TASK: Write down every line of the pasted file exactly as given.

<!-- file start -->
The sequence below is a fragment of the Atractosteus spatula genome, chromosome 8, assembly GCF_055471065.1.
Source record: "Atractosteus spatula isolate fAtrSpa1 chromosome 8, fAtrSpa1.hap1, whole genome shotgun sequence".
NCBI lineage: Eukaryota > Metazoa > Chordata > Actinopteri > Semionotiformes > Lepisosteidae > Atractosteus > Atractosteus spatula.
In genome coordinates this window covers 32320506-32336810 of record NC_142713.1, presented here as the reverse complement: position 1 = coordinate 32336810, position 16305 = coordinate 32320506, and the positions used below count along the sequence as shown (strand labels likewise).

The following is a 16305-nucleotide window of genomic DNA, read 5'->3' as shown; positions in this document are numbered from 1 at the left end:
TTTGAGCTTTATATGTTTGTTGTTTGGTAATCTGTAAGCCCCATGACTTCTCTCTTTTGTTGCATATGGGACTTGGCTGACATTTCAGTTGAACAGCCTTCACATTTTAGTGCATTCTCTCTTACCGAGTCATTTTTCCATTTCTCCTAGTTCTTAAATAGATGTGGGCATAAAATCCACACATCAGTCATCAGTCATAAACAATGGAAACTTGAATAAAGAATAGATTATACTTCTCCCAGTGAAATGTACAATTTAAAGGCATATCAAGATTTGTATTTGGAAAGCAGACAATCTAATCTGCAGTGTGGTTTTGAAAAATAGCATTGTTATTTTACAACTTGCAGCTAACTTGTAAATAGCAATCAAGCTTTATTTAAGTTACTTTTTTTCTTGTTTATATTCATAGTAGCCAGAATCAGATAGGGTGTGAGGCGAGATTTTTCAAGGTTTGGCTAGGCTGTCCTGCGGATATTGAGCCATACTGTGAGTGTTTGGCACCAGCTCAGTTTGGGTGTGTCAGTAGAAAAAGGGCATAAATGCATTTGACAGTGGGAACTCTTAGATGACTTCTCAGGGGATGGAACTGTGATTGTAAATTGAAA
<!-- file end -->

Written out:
The sequence below is a fragment of the Atractosteus spatula genome, chromosome 8, assembly GCF_055471065.1.
Source record: "Atractosteus spatula isolate fAtrSpa1 chromosome 8, fAtrSpa1.hap1, whole genome shotgun sequence".
NCBI lineage: Eukaryota > Metazoa > Chordata > Actinopteri > Semionotiformes > Lepisosteidae > Atractosteus > Atractosteus spatula.
In genome coordinates this window covers 32320506-32336810 of record NC_142713.1, presented here as the reverse complement: position 1 = coordinate 32336810, position 16305 = coordinate 32320506, and the positions used below count along the sequence as shown (strand labels likewise).

The following is a 16305-nucleotide window of genomic DNA, read 5'->3' as shown; positions in this document are numbered from 1 at the left end:
TTTGAGCTTTATATGTTTGTTGTTTGGTAATCTGTAAGCCCCATGACTTCTCTCTTTTGTTGCATATGGGACTTGGCTGACATTTCAGTTGAACAGCCTTCACATTTTAGTGCATTCTCTCTTACCGAGTCATTTTTCCATTTCTCCTAGTTCTTAAATAGATGTGGGCATAAAATCCACACATCAGTCATCAGTCATAAACAATGGAAACTTGAATAAAGAATAGATTATACTTCTCCCAGTGAAATGTACAATTTAAAGGCATATCAAGATTTGTATTTGGAAAGCAGACAATCTAATCTGCAGTGTGGTTTTGAAAAATAGCATTGTTATTTTACAACTTGCAGCTAACTTGTAAATAGCAATCAAGCTTTATTTAAGTTACTTTTTTTCTTGTTTATATTCATAGTAGCCAGAATCAGATAGGGTGTGAGGCGAGATTTTTCAAGGTTTGGCTAGGCTGTCCTGCGGATATTGAGCCATACTGTGAGTGTTTGGCACCAGCTCAGTTTGGGTGTGTCAGTAGAAAAAGGGCATAAATGCATTTGACAGTGGGAACTCTTAGATGACTTCTCAGGGGATGGAACTGTGATTGTAAATTGAAA